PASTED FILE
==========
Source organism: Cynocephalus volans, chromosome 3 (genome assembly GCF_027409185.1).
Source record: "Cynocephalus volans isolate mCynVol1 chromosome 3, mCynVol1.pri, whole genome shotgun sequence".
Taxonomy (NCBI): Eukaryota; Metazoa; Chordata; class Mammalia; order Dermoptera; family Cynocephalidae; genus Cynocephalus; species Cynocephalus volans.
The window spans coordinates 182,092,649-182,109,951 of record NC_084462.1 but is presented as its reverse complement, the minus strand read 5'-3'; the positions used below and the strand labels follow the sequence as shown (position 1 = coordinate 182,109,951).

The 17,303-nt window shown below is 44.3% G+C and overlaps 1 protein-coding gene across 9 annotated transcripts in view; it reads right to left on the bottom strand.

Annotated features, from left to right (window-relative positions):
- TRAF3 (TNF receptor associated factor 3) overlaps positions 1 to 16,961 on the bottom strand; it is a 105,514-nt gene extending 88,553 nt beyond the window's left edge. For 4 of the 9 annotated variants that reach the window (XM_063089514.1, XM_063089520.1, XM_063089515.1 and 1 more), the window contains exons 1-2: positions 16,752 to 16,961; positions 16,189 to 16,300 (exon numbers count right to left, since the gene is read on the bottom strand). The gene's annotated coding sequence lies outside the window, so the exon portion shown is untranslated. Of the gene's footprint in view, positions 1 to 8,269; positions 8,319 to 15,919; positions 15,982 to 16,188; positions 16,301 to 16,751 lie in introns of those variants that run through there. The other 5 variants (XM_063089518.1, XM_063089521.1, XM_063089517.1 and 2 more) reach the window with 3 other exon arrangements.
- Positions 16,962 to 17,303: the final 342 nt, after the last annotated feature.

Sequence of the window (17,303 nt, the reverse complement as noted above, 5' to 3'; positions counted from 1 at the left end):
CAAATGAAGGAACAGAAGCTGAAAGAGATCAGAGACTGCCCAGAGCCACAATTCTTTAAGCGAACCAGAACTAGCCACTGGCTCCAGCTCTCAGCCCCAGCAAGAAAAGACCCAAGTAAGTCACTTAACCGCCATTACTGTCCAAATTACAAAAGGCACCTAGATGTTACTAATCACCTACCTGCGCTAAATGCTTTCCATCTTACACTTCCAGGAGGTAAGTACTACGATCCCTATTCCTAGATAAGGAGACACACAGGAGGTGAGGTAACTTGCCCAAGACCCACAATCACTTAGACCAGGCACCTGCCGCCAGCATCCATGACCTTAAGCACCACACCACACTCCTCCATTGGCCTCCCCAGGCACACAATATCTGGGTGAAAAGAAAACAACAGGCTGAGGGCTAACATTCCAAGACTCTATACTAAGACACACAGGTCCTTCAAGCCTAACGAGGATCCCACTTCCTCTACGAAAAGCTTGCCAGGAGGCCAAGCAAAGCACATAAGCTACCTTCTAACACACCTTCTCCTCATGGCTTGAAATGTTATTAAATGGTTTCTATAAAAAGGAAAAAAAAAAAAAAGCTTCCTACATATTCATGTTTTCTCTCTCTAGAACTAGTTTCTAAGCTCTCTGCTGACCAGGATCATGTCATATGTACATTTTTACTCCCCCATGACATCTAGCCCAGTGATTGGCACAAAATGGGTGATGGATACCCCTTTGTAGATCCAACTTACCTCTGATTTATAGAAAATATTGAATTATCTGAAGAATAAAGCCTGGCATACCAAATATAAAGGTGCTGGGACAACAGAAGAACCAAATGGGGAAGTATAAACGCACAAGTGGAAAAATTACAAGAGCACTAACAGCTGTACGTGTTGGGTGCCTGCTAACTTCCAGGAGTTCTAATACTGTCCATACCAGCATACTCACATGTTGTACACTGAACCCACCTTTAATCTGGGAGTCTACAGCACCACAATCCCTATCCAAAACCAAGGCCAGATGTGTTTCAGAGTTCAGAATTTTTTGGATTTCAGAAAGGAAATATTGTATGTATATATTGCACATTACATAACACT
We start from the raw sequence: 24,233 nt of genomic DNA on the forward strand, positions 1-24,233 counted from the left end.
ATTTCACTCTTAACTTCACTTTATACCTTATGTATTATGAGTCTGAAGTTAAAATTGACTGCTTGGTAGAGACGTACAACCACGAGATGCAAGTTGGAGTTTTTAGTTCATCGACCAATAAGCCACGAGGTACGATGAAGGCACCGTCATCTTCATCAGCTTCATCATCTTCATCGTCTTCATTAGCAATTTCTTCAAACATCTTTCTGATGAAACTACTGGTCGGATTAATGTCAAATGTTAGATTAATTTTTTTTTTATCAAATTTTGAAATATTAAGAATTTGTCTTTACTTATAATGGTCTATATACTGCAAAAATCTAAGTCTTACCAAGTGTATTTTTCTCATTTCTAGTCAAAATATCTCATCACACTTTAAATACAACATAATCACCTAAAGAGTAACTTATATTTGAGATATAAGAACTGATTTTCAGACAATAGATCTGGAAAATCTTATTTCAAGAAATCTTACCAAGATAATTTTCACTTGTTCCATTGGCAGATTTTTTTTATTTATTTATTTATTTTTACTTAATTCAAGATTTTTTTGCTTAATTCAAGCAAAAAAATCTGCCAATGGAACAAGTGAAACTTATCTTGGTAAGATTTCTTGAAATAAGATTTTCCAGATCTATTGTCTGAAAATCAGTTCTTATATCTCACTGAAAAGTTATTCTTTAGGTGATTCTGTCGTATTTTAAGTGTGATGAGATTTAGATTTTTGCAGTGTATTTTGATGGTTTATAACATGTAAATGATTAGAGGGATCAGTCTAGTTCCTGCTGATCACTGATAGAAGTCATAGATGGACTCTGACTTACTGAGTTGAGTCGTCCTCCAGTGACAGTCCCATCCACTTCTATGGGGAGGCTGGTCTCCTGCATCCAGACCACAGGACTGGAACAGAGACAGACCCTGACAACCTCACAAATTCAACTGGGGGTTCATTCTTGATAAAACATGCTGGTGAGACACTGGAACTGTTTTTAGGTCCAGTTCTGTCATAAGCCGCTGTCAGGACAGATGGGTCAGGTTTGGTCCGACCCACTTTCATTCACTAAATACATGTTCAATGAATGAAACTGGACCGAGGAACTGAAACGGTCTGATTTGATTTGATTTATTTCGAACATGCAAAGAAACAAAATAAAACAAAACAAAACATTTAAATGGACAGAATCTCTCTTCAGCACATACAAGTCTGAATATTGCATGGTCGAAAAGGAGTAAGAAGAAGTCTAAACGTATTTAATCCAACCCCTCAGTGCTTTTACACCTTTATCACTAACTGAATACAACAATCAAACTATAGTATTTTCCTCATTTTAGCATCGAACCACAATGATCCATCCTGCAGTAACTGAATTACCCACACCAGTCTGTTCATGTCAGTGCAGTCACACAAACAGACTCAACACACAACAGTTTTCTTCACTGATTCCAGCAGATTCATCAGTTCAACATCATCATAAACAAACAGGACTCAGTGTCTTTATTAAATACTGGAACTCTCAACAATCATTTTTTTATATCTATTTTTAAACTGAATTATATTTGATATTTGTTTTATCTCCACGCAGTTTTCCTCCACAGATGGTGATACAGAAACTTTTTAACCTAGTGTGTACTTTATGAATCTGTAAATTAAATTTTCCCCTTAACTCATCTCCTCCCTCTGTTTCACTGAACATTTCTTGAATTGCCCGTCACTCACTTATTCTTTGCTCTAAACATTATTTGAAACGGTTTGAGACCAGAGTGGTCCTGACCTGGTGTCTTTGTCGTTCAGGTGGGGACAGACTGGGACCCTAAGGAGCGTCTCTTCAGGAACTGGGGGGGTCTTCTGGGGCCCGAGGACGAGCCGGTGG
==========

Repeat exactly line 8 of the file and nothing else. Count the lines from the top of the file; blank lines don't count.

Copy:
- Positions 16,962 to 17,303: the final 342 nt, after the last annotated feature.